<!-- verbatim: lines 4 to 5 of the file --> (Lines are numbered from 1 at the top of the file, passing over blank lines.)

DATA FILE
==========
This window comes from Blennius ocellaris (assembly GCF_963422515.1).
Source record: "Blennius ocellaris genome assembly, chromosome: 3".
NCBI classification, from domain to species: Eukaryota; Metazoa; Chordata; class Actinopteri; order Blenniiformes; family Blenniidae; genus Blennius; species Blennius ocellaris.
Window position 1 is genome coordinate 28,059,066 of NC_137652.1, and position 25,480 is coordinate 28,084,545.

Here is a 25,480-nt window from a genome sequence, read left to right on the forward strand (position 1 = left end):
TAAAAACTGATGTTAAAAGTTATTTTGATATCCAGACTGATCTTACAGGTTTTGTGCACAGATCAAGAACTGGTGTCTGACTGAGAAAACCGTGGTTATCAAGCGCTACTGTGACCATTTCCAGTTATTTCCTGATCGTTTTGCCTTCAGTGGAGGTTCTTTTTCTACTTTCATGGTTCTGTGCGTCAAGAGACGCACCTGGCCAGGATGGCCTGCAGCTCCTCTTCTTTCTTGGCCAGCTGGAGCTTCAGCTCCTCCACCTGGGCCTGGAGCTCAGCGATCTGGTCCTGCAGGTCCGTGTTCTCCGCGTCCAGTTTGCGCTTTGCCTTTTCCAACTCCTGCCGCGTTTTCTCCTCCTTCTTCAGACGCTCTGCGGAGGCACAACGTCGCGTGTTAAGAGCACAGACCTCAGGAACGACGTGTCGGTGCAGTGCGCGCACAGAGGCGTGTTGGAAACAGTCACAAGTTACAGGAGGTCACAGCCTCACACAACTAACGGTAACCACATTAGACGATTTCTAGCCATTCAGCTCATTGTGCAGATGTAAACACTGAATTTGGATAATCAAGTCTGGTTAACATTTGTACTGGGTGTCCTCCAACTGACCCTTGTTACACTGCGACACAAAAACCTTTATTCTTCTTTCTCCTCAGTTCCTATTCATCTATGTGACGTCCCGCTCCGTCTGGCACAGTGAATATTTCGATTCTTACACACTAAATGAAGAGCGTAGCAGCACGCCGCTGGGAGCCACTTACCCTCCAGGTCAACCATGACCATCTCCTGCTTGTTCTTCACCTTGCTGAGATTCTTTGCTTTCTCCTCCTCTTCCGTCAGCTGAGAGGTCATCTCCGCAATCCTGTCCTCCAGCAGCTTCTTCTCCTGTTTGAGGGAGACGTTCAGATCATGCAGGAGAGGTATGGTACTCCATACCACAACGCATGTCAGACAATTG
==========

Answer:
Window position 1 is genome coordinate 28,059,066 of NC_137652.1, and position 25,480 is coordinate 28,084,545.

Here is a 25,480-nt window from a genome sequence, read left to right on the forward strand (position 1 = left end):